Smartphones can be used for a lot more than playing games and checking up on social media. With more than 1.5 million apps in Apple’s App Store and Google Play, consumers have access to tens of thousands of personal finance programs on their phones, tablets and laptops designed to help them save, invest, budget, and track their finances across all of their accounts. Many of these apps make healthy financial habits a bit easier to stick with and may help increase assets under management for financial advisors.
In this article, we’ll take a look at some popular apps that financial advisors may want to recommend to their clients to improve their financial life. (For related reading, see: 6 Best Personal Finance Apps.)
Saving and Investing
There are many different mobile apps designed to help consumers save money and invest in their future.
Digit helps consumers save money without them having to think too much about it. After analyzing a user's spending habits, the app automatically removes $5 to $50 from an attached checking account and puts it aside in a Digit savings account. A no-overdraft guarantee ensures that the company never takes out more than the customer can afford. The savings account can then be accessed for emergencies, vacations or other purposes with no attached fees.
Acorns is a mobile-driven financial services company that automatically invests spare change from everyday purchases into a diversified portfolio created with the help of Nobel Prize-winning economist Harry Markowitz. With a $1 monthly fee for accounts under $5,000, savers should contribute at least $100 per month to keep fees down. They may then look to a traditional financial advisor to manage larger amounts of wealth they've already accrued. (For related reading, see: 5 Tips for Diversifying Your Portfolio.)
Building a Budget
Budgeting is among the most difficult tasks for those that aren’t financially inclined, but apps can help make the process easier than ever.
Mint is probably the most popular budgeting app for mobile phones and the web. After connecting bank accounts, clients can automatically import transactions and see where they are spending money each month. These amounts can then be used to determine how much to budget for each month moving forward and then can be compared to income levels to see how sustainable spending is over different lengths of time.
YouNeedABudget helps savers create a budget with far less hassle than other services. Rather than trying to estimate expenses, the app encourages users to give every dollar a job when it’s earned. Larger expenses can be broken down into monthly goals that are much easier to budget for. And, accruing money over time helps break a paycheck-to-paycheck cycle and makes planning for the future a bit easier. (For related reading, see: Top 5 Apps for Stock Traders.)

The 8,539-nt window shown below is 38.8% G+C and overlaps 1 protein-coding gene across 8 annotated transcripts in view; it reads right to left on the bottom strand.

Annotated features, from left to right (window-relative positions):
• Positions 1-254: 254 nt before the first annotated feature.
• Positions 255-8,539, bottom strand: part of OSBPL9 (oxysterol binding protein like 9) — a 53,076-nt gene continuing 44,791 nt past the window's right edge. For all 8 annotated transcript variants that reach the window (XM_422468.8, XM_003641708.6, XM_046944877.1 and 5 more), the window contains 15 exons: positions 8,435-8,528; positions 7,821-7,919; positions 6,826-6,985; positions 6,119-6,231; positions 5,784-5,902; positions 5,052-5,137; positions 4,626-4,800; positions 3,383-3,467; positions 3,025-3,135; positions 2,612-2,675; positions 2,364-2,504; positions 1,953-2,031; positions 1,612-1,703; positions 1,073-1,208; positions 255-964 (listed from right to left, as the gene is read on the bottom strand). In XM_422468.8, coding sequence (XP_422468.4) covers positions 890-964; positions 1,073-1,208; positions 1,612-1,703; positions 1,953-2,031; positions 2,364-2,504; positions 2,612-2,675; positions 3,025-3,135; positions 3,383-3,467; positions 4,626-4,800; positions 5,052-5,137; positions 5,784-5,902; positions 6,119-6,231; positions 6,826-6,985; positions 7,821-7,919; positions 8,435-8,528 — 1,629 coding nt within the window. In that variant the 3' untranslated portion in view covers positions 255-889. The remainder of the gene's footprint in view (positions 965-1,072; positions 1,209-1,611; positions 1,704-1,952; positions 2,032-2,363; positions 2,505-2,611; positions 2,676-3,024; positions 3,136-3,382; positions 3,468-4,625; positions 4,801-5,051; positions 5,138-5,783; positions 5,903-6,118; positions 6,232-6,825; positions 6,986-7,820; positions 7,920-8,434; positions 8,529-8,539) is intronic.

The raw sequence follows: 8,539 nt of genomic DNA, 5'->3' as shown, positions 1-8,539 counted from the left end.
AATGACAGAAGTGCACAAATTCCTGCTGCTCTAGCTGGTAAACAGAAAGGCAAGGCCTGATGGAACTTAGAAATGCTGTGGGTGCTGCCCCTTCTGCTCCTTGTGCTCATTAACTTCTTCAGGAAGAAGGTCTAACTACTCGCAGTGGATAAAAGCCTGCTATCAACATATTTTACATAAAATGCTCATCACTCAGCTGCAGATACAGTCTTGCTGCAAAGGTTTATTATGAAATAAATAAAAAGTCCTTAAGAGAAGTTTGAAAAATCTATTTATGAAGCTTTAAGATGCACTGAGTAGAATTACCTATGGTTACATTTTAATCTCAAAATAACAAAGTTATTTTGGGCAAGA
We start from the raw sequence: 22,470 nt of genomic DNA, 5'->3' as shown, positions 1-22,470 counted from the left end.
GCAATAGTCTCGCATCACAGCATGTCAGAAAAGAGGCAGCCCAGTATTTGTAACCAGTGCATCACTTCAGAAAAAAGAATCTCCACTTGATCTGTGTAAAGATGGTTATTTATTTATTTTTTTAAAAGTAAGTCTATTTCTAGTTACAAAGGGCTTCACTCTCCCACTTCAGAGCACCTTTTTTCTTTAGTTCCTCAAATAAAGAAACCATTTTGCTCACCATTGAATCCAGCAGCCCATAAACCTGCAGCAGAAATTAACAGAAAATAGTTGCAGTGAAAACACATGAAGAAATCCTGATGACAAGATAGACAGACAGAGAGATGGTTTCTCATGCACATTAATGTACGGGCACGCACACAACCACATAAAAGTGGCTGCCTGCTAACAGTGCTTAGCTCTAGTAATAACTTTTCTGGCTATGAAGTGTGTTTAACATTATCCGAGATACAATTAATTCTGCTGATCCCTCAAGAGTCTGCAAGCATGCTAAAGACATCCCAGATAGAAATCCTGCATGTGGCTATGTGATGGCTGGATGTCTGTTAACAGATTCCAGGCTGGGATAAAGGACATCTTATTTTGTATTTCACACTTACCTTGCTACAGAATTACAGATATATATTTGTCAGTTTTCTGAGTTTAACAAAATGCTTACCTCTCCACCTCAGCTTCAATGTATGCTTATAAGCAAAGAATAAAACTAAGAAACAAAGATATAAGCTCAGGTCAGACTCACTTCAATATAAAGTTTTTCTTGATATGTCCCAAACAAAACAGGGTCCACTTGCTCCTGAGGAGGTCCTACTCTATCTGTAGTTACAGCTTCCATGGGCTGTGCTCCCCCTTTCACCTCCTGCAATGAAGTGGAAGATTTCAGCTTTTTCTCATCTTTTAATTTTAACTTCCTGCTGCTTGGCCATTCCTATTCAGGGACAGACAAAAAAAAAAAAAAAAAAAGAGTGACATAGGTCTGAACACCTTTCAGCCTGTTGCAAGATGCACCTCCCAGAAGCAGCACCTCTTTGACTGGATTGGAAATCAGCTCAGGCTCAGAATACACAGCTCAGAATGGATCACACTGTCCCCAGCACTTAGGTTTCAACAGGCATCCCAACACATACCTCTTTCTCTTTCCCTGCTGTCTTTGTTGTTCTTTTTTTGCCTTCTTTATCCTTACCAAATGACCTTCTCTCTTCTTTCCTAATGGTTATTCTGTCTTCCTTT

Tracking expenses isn’t all that common among individuals, but small business owners should be logging most expenses for tax purposes.
Shoeboxed is among the most popular receipt and expense trackers that lets users categorize transactions and track their spending over time. Unlike most budgeting software, Shoeboxed also enables consumers to store images of receipts for tax purposes. These receipts may be necessary in the event of an audit in order to justify expenditures; the IRS requires records to be kept for a length of time to justify business expenses.
Billy takes a different approach to tracking expenses for individual consumers. By connecting with a bank account, the app creates a list of active subscriptions—monthly bill payments, Apple iTunes costs, etc.—to make sure that there's nothing active that shouldn't be. These kind of subscriptions can become extremely costly over time and have a big impact on a consumer’s overall budget. Managing these fixed costs can help cut down on monthly expenses and free up money for investing.
The Bottom Line
There are a growing number of apps for both Apple iPhone and Google Android aimed at improving consumer finances. Financial advisors may want to recommend some of these apps to their clients in order to improve their financial wellbeing and perhaps free up capital to invest in stocks and bonds. (For related reading, see: 5 Best iPhone Personal Budgeting Apps for 2016 and Top 6 Apps for Financial News.)